In Hawaii in the '60s no one had any money. So when Barry would show up at Sunset he'd borrow Herbie Fletcher's Brewer gun, and would just take Sunset apart. We'd see turns that no one else could make, and that's just the way it was.
Barry Kanaiaupuni had power and could generate more energy out of a bottom turn than anyone had ever seen—in fact, he reconstructed our thoughts on what a bottom turn really was. He was the man. He was the best surfer in the world in the early '60s. When we first built mini-guns, Barry was on an 8'6" at big Velzyland, and he came into the beach where we were all watching him in amazement and said, "Dick, I could ride one a foot shorter at Sunset." He came to that conclusion right away—that he could ride a 7'6" just like it at Sunset. Barry really triggered my thinking that we needed to go even shorter, because I was primarily interested in building surfboards for big waves—I was a big-wave guy. BK could lay it on a rail as good as anybody to this day. He made Sunset into a performance wave on bigger boards and he was the first guy to get fully laid out in his turns—and that is the bottom line.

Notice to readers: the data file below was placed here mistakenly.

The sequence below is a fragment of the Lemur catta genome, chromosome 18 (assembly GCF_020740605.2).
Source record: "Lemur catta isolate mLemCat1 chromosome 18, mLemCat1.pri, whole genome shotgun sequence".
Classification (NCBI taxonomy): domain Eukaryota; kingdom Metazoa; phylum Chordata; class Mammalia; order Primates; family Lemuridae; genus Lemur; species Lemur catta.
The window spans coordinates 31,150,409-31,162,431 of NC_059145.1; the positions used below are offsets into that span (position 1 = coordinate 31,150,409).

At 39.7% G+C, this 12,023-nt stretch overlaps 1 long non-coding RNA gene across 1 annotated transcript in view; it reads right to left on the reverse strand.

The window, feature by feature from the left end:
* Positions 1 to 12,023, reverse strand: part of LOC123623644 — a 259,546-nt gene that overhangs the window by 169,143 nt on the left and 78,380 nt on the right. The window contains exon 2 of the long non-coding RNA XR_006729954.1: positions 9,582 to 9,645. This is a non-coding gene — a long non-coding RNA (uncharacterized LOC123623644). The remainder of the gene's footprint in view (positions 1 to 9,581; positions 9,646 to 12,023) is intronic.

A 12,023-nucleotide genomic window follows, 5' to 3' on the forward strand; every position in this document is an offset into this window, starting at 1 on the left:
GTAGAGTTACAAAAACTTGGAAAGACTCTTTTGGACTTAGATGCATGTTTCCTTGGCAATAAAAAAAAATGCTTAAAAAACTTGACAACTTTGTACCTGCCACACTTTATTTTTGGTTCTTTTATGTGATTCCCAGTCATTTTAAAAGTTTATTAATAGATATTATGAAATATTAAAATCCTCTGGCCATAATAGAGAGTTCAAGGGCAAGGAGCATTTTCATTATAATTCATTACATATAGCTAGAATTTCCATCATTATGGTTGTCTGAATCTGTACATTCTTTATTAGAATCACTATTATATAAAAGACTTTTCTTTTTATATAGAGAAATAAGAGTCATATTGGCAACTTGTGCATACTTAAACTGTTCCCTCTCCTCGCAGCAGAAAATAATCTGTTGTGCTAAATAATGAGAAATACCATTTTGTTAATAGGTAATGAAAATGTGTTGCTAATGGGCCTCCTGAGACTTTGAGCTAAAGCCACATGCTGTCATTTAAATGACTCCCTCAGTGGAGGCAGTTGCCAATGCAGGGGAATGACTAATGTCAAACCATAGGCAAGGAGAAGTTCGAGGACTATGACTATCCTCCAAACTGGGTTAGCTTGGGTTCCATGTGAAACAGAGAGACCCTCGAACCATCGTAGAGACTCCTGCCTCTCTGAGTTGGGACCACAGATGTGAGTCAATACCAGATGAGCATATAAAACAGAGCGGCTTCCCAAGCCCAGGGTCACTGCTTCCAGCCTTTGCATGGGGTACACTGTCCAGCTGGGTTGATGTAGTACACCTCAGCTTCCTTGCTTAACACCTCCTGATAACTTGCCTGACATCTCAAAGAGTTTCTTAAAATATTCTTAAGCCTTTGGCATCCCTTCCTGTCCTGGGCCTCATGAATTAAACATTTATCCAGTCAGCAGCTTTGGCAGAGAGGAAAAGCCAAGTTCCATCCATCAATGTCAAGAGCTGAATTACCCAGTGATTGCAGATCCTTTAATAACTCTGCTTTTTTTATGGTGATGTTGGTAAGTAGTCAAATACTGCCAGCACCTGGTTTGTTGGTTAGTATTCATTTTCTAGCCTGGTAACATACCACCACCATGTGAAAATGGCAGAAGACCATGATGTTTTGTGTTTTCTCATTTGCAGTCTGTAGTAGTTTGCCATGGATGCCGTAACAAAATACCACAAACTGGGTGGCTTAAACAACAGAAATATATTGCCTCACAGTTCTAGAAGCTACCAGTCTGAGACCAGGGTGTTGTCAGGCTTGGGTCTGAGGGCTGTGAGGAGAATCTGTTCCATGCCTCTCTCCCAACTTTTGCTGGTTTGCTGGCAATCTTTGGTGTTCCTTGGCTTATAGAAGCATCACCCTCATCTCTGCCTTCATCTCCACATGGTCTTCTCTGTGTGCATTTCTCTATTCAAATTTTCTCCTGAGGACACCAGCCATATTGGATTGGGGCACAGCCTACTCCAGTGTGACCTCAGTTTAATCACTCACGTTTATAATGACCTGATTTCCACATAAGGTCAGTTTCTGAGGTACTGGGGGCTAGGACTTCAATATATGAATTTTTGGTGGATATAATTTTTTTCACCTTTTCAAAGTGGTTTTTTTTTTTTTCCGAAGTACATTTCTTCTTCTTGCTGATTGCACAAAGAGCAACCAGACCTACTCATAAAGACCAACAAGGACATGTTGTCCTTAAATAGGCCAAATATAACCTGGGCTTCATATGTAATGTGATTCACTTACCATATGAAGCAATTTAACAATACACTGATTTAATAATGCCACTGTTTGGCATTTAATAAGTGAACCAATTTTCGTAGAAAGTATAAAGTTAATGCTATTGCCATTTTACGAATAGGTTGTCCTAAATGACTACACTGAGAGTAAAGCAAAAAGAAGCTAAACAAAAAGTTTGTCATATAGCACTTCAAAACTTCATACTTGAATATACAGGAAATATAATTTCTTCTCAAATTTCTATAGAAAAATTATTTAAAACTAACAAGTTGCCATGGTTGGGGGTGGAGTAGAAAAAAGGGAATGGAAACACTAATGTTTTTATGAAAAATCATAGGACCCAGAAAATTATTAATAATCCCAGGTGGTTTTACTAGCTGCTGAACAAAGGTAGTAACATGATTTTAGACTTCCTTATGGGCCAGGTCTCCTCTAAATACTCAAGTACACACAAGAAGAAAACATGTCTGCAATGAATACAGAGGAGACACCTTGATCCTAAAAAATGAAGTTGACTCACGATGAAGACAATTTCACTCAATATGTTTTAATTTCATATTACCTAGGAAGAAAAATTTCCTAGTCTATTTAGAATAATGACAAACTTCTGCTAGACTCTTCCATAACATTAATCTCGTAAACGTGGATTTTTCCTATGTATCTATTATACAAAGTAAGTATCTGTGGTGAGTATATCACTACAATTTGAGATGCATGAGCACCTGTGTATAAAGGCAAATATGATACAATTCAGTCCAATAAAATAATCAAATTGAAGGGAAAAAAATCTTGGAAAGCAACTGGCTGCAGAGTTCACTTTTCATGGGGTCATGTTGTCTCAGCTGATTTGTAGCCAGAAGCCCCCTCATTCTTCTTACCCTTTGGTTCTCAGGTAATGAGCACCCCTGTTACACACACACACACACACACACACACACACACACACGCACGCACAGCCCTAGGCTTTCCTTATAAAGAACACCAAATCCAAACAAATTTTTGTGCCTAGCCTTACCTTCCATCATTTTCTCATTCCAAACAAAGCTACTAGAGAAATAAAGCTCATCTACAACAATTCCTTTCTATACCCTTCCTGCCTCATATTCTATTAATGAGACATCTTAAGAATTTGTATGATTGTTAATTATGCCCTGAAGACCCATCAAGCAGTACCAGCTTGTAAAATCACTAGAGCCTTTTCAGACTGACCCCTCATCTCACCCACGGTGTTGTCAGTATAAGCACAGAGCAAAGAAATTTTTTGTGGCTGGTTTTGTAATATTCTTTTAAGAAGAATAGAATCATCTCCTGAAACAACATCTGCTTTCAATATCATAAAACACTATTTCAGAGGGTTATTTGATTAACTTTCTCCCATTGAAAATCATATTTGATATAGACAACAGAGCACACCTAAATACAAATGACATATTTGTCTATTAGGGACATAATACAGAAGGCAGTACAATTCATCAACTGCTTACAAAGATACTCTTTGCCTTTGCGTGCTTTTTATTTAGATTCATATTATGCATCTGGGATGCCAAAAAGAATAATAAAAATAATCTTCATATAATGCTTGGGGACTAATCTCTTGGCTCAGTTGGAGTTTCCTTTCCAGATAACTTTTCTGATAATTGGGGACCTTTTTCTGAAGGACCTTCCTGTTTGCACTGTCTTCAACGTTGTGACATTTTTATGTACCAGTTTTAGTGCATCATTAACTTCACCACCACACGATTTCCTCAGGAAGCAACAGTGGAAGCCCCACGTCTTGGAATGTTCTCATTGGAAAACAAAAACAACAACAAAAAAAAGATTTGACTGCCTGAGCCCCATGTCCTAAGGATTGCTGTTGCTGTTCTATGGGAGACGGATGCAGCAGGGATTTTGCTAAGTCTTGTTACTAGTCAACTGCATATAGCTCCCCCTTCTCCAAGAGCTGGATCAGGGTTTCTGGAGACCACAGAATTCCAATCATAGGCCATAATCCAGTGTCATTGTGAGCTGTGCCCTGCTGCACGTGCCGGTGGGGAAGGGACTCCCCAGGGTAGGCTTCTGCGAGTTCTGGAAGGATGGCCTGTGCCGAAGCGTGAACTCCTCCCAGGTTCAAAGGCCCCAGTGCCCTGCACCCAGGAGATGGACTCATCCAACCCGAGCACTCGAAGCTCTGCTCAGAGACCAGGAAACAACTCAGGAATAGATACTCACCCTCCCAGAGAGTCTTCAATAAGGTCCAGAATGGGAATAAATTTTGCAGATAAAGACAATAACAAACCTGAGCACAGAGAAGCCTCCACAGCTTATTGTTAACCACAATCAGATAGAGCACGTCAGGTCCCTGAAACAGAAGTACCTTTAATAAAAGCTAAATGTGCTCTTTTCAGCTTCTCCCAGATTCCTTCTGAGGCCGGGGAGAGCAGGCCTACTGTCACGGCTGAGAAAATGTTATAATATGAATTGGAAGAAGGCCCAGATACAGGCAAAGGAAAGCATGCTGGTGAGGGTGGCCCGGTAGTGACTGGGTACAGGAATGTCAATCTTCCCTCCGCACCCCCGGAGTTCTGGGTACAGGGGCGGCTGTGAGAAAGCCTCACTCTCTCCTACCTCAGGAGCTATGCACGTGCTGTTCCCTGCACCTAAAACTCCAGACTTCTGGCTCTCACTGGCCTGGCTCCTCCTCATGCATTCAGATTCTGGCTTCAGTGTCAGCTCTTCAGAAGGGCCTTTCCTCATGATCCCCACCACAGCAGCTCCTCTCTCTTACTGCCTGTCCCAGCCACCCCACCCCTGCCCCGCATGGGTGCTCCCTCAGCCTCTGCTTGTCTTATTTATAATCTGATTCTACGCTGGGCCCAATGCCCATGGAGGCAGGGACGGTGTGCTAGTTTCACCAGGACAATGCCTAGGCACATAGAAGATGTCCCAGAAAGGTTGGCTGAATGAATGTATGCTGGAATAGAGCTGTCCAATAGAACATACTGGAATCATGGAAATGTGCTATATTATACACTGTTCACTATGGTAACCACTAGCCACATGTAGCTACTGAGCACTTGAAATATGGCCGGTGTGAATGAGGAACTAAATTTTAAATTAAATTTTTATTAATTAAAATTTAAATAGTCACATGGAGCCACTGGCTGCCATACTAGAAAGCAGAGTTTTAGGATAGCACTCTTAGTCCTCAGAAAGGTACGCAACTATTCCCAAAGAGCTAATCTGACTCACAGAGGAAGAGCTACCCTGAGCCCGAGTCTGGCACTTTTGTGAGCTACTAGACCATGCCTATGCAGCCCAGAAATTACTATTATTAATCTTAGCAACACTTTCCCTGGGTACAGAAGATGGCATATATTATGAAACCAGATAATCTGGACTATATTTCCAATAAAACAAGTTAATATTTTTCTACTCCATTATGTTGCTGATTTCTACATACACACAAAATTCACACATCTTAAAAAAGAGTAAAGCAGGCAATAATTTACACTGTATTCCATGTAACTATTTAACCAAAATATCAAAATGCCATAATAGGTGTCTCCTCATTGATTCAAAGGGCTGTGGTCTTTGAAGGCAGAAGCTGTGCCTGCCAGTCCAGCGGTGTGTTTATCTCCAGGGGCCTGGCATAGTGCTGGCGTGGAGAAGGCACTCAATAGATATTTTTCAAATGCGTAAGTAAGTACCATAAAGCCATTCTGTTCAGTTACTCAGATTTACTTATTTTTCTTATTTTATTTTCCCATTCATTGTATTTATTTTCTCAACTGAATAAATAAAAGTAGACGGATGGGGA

On a trip to Trestles in '66, he was the first one that did really good rollercoasters—just one after another. He was on the red-fin Hynson model, and it was one of the most beautiful things I've ever seen in surfing. —Dick Brewer